She said:- "I hadn't been in a school for 62 years but I loved it and I
got an A. I wanted to stay on and do my A Level, but it's all too computerised
now and I'm an old fashioned person."
Lamenting the takeover of technology, Edna is disappointed that most of her
grandchildren prefer to play computer games rather than read.
She said:- "You can't beat a big shelf of proper books in a house. Going
to bed with a Kindle is just not the same as going to bed with a good book."
Currently on Edna's bedside table is Michael Connelly's Gods Of Guilt and when
she hasn't got her nose between the pages, Edna is happy to keep an eye on
programmes like Antiques Roadshow in case she ever comes across a real gem in
the Church Square store, which could raise money for the trust.
She said:- "I keep an eye out, but I've never found anything rare or
valuable. I'd have a pretty good idea if I did, so you never know."
Church Square Shopping Centre is open daily and home to a range of big name
stores; such as River Island, BHS, Boots and Superdrug; along with independent
retailers plus the busy St Mary's Market. Details on what's happening at the
centre can be found
RMT slams rail rolling stock scandal in the North
THE Rail Union, RMT responds to reports on rail rolling
stock crisis in the UK's Financial Times in the last few days. General Secretary
Mick Cash said:- "The crisis in availability of rolling stock , as
passenger demand for rail services surges ahead, is just part of the toxic
legacy of 2 decades of rail privatisation which created the murky world of the
ROSCO's and has left us desperately short of trains and carriages. The fact that
50 year old diesel units, scrounged from the nuclear authorities, are pulling
vintage slam door carriages around the North makes a nonsense of George
Osborne's "Northern Powerhouse" rhetoric. The
lashed up Pacers, supposed to be a short term solution in the 80's, are still in
operation, indefinitely and speculation that decommissioned tube trains will be
thrown onto our railways shortly just adds to the overall picture of total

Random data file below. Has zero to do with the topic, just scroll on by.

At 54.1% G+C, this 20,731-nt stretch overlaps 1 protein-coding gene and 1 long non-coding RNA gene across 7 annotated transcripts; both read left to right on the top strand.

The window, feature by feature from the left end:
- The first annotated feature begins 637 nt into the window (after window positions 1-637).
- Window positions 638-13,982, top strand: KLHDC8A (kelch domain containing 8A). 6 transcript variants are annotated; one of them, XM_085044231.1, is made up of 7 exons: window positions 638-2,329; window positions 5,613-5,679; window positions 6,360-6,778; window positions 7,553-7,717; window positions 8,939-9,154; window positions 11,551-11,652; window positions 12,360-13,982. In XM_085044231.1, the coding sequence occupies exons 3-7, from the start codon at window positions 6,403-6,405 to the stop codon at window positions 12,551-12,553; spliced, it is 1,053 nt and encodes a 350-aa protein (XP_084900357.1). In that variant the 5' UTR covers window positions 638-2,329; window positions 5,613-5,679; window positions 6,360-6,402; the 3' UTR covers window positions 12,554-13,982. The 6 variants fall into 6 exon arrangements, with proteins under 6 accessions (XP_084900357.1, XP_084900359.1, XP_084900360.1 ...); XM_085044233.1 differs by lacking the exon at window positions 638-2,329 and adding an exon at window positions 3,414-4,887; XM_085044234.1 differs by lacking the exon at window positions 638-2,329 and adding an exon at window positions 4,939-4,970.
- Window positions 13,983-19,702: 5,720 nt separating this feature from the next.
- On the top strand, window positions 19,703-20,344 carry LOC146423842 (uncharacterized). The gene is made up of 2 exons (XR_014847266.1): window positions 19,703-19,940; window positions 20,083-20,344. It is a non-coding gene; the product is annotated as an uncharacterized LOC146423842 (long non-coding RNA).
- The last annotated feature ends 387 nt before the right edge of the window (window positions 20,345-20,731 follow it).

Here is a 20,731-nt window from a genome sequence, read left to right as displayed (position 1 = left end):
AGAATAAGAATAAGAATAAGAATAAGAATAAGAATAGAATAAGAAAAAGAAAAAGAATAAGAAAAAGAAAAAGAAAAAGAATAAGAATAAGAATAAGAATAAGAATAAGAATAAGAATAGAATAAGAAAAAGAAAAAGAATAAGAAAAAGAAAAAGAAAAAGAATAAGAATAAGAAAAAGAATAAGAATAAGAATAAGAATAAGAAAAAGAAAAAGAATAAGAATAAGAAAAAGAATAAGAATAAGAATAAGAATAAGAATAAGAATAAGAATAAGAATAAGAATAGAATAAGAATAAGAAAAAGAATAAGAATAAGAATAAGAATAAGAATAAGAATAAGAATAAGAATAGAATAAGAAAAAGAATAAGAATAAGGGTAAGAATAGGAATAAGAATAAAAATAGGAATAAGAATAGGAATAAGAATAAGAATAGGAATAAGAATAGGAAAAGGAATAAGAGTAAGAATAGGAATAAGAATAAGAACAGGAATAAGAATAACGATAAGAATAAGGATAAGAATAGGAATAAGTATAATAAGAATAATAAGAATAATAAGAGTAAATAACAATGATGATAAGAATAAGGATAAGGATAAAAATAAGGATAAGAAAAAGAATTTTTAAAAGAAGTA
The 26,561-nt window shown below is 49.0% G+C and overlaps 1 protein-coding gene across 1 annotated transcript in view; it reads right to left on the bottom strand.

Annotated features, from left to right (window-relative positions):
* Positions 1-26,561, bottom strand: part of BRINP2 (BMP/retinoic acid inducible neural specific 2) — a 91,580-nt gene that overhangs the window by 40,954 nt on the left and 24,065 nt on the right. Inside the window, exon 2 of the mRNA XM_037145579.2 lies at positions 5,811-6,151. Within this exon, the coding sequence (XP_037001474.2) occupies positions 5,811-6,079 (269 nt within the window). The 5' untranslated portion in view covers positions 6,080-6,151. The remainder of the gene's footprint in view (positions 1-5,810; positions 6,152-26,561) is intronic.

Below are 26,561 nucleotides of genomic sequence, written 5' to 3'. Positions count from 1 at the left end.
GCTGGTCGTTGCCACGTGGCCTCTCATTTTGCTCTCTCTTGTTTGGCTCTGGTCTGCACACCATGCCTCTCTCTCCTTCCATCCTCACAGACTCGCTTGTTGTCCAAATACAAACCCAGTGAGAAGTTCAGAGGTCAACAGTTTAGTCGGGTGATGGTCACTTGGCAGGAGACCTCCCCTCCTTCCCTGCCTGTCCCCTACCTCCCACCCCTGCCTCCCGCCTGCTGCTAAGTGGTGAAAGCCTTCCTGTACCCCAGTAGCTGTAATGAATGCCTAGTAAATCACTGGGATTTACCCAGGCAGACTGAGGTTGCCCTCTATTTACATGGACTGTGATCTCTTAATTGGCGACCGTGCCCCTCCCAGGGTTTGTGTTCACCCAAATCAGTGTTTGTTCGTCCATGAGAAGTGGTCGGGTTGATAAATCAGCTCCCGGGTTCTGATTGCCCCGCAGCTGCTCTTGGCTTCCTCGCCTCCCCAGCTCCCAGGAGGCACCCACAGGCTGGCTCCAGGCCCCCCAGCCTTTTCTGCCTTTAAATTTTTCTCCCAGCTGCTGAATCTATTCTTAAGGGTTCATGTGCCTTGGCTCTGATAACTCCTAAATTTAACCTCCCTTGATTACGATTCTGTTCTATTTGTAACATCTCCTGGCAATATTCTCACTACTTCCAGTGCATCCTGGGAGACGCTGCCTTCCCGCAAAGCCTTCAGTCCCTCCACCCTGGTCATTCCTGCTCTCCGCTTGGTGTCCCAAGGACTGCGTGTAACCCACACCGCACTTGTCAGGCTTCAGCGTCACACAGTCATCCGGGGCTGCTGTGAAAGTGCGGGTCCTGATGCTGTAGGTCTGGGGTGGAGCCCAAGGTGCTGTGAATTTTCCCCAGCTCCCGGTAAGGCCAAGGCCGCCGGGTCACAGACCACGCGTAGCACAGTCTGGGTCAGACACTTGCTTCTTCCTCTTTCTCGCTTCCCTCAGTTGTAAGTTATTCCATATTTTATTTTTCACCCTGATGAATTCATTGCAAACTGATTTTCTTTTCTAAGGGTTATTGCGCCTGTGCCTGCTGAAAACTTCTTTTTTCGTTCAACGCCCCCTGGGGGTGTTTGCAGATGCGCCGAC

chaos. This is fragmentation and profiteering in action and it shames Britain
that our railways have been reduced to this shambles. The only solution is
Sefton Apprentice Graduation
ADVANCED and Higher Apprentices from
Sefton attended the UK's biggest apprentice graduation last week to formally
recognise and celebrate their achievements.
The high profile event at the Liverpool Anglican Cathedral on 30 July 2015, saw
around 1,000 apprentices and their friends, family and employers attend an
official graduation organised by the Liverpool City Region Apprenticeship Hub.
The ceremony recognised apprentices who achieved Advanced or Higher level
apprenticeships in the period, running from 1 May 2014 to 1 May 2015.
Speakers on the day included entrepreneur and star of BBC's The Apprentice, Neil
Clough, who reached the semi-finals of the show in 2013. He said:-
"pprenticeships are massively beneficial, not only to the apprentices who are
learning skills and earning while they learn, but also for what they bring to
the economy, by getting more people into business and helping businesses to
thrive and succeed, which is why it's so important to recognise this achievement
with events like this graduation ceremony."
Stephen Roberts, General Manager of Crowne Plaza and member of the city region's
Employment and Skills Board said:- "It is the Government's ambition, and
mine, for it to become the norm for young people to achieve their career goals
by going into an Apprenticeship or to University or, in the case of some Higher
Apprenticeships, doing both, and for there to be 2 routes to success that are
equally recognised as stretching, challenging and rewarding."
The Apprenticeship graduation ceremony is part of a nationwide campaign to give
apprentices the same recognition that university students receive upon the